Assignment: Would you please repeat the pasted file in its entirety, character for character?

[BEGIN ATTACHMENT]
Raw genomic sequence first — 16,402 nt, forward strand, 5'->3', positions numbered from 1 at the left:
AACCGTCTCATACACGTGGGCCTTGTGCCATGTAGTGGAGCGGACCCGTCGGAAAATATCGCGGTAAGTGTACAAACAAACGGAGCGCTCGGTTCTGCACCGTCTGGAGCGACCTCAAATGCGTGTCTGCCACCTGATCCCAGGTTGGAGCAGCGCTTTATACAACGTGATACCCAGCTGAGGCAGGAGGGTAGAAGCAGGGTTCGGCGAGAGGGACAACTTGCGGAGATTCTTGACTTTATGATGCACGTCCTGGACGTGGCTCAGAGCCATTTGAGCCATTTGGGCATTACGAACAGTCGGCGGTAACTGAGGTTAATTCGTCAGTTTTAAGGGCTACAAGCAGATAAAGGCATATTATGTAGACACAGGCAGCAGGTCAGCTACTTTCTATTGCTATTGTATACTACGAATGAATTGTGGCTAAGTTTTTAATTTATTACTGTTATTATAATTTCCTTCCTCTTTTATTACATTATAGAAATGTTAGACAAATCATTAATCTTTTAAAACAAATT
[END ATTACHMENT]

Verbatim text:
Raw genomic sequence first — 16,402 nt, forward strand, 5'->3', positions numbered from 1 at the left:
AACCGTCTCATACACGTGGGCCTTGTGCCATGTAGTGGAGCGGACCCGTCGGAAAATATCGCGGTAAGTGTACAAACAAACGGAGCGCTCGGTTCTGCACCGTCTGGAGCGACCTCAAATGCGTGTCTGCCACCTGATCCCAGGTTGGAGCAGCGCTTTATACAACGTGATACCCAGCTGAGGCAGGAGGGTAGAAGCAGGGTTCGGCGAGAGGGACAACTTGCGGAGATTCTTGACTTTATGATGCACGTCCTGGACGTGGCTCAGAGCCATTTGAGCCATTTGGGCATTACGAACAGTCGGCGGTAACTGAGGTTAATTCGTCAGTTTTAAGGGCTACAAGCAGATAAAGGCATATTATGTAGACACAGGCAGCAGGTCAGCTACTTTCTATTGCTATTGTATACTACGAATGAATTGTGGCTAAGTTTTTAATTTATTACTGTTATTATAATTTCCTTCCTCTTTTATTACATTATAGAAATGTTAGACAAATCATTAATCTTTTAAAACAAATT